Katie Mondlock, UCLA
in CAA Reviews Summer 2001
William Wagner, UCSB
Lev Manovich's book, "The Language of New Media" shows how media has evolved through many decades. The book emphasizes on how the computer has played a central role in shaping media. This book resulted from extensive research by Manovich, and he classified media based on historical and critical criteria.
principles of new media:
numerical representation: “All new media objects, whether they are created from scratch on computers or converted from analog media sources, are composed of digital code; they are numerical representations” (49).
modularity: “This principle can be called "fractal structure of new media.” Just as a fractal has the same structure on different scales, a new media object has the same modular structure throughout” (51).
automation: “Numerical coding of media (numerical representations) and modular structure of a media object (modularity) allow automating many operations involved in media creation, manipulation and access. Thus human intentionally can be removed from the creative process, at least in part” (53).
variability: “A new media object is not something fixed once and for all but can exist in different, potentially infinite, versions” (56).
transcoding: Manovich makes his final point on trans-coding. He explains that in new media, it’s almost all created, distributed, stored, and archived on computers. Computer are all written in code, and cannot be understood in it’s natural form by human beings. Over time, we have written the languages for computers to help us understand this data.
In this video the author Lev Manovich, who is also a Professor of the Department of Visual Arts at University of California San Diego discusses his research. He talks about how he uses technology to study history and contemporary culture. He also demonstrates how technology has helped in gathering, and analyzing ancient art in a better way today. His expertise in the field of new media can help other scholars in looking at culture from a completely different perspective. Purely based on images, graphs, and few other properties Manovich capably presents us with his research methods.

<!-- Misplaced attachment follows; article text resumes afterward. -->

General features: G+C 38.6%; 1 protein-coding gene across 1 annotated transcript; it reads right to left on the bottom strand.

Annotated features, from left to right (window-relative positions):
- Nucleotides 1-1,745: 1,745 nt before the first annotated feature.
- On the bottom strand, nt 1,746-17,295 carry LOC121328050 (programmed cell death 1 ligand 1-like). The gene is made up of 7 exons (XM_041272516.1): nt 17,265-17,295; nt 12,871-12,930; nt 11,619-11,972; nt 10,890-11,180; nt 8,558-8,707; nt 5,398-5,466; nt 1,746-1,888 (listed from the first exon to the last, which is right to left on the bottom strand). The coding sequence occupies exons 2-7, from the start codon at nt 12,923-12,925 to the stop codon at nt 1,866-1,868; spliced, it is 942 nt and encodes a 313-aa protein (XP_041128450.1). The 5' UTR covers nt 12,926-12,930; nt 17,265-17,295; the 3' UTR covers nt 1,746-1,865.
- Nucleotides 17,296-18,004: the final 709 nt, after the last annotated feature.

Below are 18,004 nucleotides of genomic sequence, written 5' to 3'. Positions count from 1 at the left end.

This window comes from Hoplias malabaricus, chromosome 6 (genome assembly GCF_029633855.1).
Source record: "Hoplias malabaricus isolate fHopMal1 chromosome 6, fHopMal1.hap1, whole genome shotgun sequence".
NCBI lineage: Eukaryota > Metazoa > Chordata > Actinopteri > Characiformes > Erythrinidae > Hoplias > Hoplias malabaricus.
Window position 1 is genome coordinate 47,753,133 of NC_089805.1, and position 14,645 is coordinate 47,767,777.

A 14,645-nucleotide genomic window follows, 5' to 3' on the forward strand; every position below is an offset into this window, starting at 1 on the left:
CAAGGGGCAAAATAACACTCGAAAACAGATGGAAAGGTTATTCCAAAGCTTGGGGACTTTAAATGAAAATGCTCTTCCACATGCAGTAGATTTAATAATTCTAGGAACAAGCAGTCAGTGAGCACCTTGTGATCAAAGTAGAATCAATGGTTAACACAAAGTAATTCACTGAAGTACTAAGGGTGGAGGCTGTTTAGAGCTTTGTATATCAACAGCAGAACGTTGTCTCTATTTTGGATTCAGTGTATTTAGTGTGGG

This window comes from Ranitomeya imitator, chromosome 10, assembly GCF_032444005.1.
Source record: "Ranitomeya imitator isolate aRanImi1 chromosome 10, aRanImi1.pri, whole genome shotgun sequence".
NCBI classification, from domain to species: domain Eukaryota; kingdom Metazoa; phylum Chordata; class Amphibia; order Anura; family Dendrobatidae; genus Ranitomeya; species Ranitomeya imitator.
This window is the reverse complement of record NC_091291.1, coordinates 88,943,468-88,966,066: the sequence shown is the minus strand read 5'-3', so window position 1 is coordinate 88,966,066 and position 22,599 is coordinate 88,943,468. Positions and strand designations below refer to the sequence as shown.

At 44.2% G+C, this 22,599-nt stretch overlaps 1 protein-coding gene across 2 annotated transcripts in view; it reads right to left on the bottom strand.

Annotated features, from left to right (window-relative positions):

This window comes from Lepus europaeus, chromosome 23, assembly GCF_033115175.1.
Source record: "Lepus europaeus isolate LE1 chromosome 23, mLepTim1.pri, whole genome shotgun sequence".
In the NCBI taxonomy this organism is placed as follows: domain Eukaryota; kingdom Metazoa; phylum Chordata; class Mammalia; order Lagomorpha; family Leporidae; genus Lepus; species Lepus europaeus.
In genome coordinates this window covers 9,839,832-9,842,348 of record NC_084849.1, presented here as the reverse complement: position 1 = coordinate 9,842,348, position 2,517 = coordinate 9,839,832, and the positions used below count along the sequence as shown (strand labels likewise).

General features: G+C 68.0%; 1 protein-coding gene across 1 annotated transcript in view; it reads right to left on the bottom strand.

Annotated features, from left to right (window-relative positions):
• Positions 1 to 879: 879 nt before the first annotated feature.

Manovich's book focuses on the history of the field rather than speculating about the future. Manovich writes, "Most writings on new media are full of speculation about the future...This book, in contrast, analyses (sic) new media as it has actually developed until the present moment, while pointing to directions for new media artists and designers that have yet to be explored" (10). Bradley Dilger of the University of Florida recognizes this phenomenon in Manovich's text. He writes, "The book's focus on the present, and its overall coherence and attention to detail, differentiates The Language of New Media from other books in the field. Manovich's work builds a concise group of principles for analyzing new media. Its most important argument is the careful development of a record of the present state of new media which focuses on the complex relationship between cinema and new media."
"Manovich argues that computer and culture influence each other," Dilger continues. "Of course, this is not a groundbreaking assertion, but embedding that relationship into the theory of new media sets a tone for the text and distinguishes Manovich's work from others which portray the relationship deterministically."